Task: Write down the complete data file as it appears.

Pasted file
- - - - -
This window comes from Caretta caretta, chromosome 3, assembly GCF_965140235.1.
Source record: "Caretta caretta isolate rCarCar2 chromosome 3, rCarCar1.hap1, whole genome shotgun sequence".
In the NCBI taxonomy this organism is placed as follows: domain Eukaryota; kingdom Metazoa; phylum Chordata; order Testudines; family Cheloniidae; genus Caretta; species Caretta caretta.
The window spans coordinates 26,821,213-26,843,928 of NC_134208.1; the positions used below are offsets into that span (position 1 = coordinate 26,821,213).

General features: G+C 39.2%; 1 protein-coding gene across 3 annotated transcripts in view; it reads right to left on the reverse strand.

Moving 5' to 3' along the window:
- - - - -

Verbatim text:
This window comes from Caretta caretta, chromosome 3, assembly GCF_965140235.1.
Source record: "Caretta caretta isolate rCarCar2 chromosome 3, rCarCar1.hap1, whole genome shotgun sequence".
In the NCBI taxonomy this organism is placed as follows: domain Eukaryota; kingdom Metazoa; phylum Chordata; order Testudines; family Cheloniidae; genus Caretta; species Caretta caretta.
The window spans coordinates 26,821,213-26,843,928 of NC_134208.1; the positions used below are offsets into that span (position 1 = coordinate 26,821,213).

General features: G+C 39.2%; 1 protein-coding gene across 3 annotated transcripts in view; it reads right to left on the reverse strand.

Moving 5' to 3' along the window: